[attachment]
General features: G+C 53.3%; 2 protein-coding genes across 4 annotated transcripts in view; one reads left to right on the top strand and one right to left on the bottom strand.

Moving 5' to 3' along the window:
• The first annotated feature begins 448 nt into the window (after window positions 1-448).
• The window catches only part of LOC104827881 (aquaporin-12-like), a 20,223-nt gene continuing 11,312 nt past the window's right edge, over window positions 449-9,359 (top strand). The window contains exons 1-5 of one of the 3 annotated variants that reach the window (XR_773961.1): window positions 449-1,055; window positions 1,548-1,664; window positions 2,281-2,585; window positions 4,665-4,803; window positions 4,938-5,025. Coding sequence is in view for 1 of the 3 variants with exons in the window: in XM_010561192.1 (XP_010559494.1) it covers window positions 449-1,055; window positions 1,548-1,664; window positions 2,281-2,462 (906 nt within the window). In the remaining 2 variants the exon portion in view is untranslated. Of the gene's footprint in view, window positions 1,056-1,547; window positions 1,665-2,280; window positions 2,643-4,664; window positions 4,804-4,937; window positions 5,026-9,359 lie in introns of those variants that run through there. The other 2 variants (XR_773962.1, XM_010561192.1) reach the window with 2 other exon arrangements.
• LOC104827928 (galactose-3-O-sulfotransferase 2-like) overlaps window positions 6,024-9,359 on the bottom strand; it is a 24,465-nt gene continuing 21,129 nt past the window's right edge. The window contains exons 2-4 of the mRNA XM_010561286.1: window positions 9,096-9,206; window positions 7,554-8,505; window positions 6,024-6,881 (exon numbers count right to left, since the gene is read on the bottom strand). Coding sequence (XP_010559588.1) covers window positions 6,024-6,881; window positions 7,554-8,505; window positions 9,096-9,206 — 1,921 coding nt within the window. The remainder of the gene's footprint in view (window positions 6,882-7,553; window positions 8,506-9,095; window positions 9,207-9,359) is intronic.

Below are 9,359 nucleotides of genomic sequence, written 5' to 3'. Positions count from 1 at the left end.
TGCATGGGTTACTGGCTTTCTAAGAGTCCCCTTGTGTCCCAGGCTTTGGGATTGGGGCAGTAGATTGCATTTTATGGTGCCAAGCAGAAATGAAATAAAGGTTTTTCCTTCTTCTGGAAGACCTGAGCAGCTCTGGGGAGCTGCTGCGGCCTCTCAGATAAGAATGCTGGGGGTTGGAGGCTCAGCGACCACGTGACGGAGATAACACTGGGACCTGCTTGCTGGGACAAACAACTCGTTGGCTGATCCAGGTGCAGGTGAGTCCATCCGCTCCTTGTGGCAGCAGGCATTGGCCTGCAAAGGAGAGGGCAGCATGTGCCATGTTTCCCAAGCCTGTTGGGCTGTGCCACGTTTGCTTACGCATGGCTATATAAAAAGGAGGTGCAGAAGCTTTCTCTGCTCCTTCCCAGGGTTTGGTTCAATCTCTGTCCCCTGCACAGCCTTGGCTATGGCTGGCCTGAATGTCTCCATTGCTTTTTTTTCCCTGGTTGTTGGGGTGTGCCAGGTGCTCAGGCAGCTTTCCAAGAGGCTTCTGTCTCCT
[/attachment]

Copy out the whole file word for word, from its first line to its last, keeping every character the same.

General features: G+C 53.3%; 2 protein-coding genes across 4 annotated transcripts in view; one reads left to right on the top strand and one right to left on the bottom strand.

Moving 5' to 3' along the window:
• The first annotated feature begins 448 nt into the window (after window positions 1-448).
• The window catches only part of LOC104827881 (aquaporin-12-like), a 20,223-nt gene continuing 11,312 nt past the window's right edge, over window positions 449-9,359 (top strand). The window contains exons 1-5 of one of the 3 annotated variants that reach the window (XR_773961.1): window positions 449-1,055; window positions 1,548-1,664; window positions 2,281-2,585; window positions 4,665-4,803; window positions 4,938-5,025. Coding sequence is in view for 1 of the 3 variants with exons in the window: in XM_010561192.1 (XP_010559494.1) it covers window positions 449-1,055; window positions 1,548-1,664; window positions 2,281-2,462 (906 nt within the window). In the remaining 2 variants the exon portion in view is untranslated. Of the gene's footprint in view, window positions 1,056-1,547; window positions 1,665-2,280; window positions 2,643-4,664; window positions 4,804-4,937; window positions 5,026-9,359 lie in introns of those variants that run through there. The other 2 variants (XR_773962.1, XM_010561192.1) reach the window with 2 other exon arrangements.
• LOC104827928 (galactose-3-O-sulfotransferase 2-like) overlaps window positions 6,024-9,359 on the bottom strand; it is a 24,465-nt gene continuing 21,129 nt past the window's right edge. The window contains exons 2-4 of the mRNA XM_010561286.1: window positions 9,096-9,206; window positions 7,554-8,505; window positions 6,024-6,881 (exon numbers count right to left, since the gene is read on the bottom strand). Coding sequence (XP_010559588.1) covers window positions 6,024-6,881; window positions 7,554-8,505; window positions 9,096-9,206 — 1,921 coding nt within the window. The remainder of the gene's footprint in view (window positions 6,882-7,553; window positions 8,506-9,095; window positions 9,207-9,359) is intronic.

Below are 9,359 nucleotides of genomic sequence, written 5' to 3'. Positions count from 1 at the left end.
TGCATGGGTTACTGGCTTTCTAAGAGTCCCCTTGTGTCCCAGGCTTTGGGATTGGGGCAGTAGATTGCATTTTATGGTGCCAAGCAGAAATGAAATAAAGGTTTTTCCTTCTTCTGGAAGACCTGAGCAGCTCTGGGGAGCTGCTGCGGCCTCTCAGATAAGAATGCTGGGGGTTGGAGGCTCAGCGACCACGTGACGGAGATAACACTGGGACCTGCTTGCTGGGACAAACAACTCGTTGGCTGATCCAGGTGCAGGTGAGTCCATCCGCTCCTTGTGGCAGCAGGCATTGGCCTGCAAAGGAGAGGGCAGCATGTGCCATGTTTCCCAAGCCTGTTGGGCTGTGCCACGTTTGCTTACGCATGGCTATATAAAAAGGAGGTGCAGAAGCTTTCTCTGCTCCTTCCCAGGGTTTGGTTCAATCTCTGTCCCCTGCACAGCCTTGGCTATGGCTGGCCTGAATGTCTCCATTGCTTTTTTTTCCCTGGTTGTTGGGGTGTGCCAGGTGCTCAGGCAGCTTTCCAAGAGGCTTCTGTCTCCT